“I've got a lot of good memories in this ballpark,” said Goodwin, who was acquired at the Trade Deadline for Minor League pitcher Packy Naughton. “They’ve all been on the opposite side, but at this point, it’s a great time to turn that around and bring something to the home team.”
Goodwin was traded to the Royals from Washington ahead of the 2018 Trade Deadline and was then claimed off waivers by the Angels just ahead of Opening Day last season. The left-handed hitter flourished in Southern California with a career-high 17 home runs and 47 RBIs.
Before Monday’s trade, Goodwin was feeling good at the plate, batting .242 with a .793 OPS, four homers and 17 RBIs.
“I think for one, I got a lot more opportunities last year,” Goodwin said. “I think that was the biggest thing: seeing some consistent playing time, getting some consistent ABs, kind of going home and knowing that my name would be in the lineup the next day. I think it just kind of carried over that confidence. Some of the things I did last year, I think it all kind of carried over to this year. I’m hoping to try to build off of it and continue to get better as I go.”
When the struggling Angels brought up outfield prospect Jo Adell, Goodwin became expendable. But he wasn’t thinking a deal to be moved was imminent.
“It’s kind of hard to play that game with ownership and know kind of what they’re thinking and where their heads are at,” Goodwin said. “It was more so about me just kind of trying to perform. I ended up moving over to left [field] when [Adell] came, and just giving him a fresh start there in right, so it was honestly just staying consistent and doing the same things I had done up to that point. When I found out [about] Cincinnati, honestly, I was pretty excited. It kind of came as a surprise, most definitely, but it was a good one. It was a good surprise.”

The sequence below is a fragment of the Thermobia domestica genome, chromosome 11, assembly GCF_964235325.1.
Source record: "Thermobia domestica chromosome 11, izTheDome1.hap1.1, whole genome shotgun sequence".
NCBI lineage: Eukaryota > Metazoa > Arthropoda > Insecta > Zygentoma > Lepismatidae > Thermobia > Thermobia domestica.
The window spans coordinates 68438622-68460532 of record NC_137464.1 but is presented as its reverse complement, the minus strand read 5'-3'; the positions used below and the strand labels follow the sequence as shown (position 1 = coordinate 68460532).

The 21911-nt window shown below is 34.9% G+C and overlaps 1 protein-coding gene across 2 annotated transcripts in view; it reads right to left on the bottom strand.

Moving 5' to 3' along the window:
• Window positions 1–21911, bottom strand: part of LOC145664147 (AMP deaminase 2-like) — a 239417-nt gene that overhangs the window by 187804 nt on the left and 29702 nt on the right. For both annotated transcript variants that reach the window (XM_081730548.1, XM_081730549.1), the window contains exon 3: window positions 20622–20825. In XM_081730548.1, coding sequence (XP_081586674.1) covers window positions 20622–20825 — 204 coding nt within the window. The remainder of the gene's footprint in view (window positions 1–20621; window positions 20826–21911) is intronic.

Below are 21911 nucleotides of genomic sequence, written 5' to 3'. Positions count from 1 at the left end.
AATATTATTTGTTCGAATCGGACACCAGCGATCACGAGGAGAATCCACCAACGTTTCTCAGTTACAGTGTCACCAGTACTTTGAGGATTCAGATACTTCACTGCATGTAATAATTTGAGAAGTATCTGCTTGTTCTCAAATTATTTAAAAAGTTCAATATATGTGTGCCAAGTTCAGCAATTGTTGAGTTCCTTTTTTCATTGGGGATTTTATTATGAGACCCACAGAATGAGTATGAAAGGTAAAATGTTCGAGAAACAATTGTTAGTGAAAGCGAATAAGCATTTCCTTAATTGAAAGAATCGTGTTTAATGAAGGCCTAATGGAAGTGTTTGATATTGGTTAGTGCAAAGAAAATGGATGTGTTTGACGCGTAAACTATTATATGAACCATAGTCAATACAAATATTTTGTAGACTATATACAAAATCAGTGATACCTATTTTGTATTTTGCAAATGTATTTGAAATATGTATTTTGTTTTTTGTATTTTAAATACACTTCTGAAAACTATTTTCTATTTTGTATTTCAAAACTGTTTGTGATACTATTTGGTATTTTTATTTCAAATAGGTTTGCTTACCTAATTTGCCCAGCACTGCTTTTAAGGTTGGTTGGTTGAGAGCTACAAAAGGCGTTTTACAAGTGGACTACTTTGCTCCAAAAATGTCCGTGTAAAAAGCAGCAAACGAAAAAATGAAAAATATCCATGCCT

“I’m more familiar with Shogo now than I am with Brian, although I’ve seen Brian play a lot. Shogo has been outstanding in left field,” Bell said. “We know he’s obviously a very good center fielder as well. Brian, speaking with him, kind of looking at some of his past history, he’s really comfortable in center field. I think it sounds like he’s played there his whole life.”
Facing the machine
Over the past week to 10 days, and in response to the offense sputtering much of this season, the Reds have altered some of the hitters’ pregame routines. Part of that has included having hitters face the pitching machine that throws curveballs.
“We did some of it early on in the camps, but we’ve kind of picked it back up, where we’re using the curveball, breaking-ball machine, using the velocity machines, mixing them up on the field with an arm in between,” Bell said. “Just anything. I like how [hitting coach] Alan Zinter described it -- kind of ‘spark the senses.’”
Catcher Curt Casali, who is 5-for-8 over his past three games, has seen some payoff.
“We’re getting a little bit more detailed into our scouting reports and things we look at on the bench,” Casali said. “At the end of the day, it just goes back to competing in the box. Nobody wants to hear it, but I feel like we are still competing in the box. It’s still a lot of line drives that are getting caught, and it’s still things like that that just keep kind of snowballing into not getting any offensive momentum. It sucks to keep saying that over and over, and nobody wants to hear that -- including us.”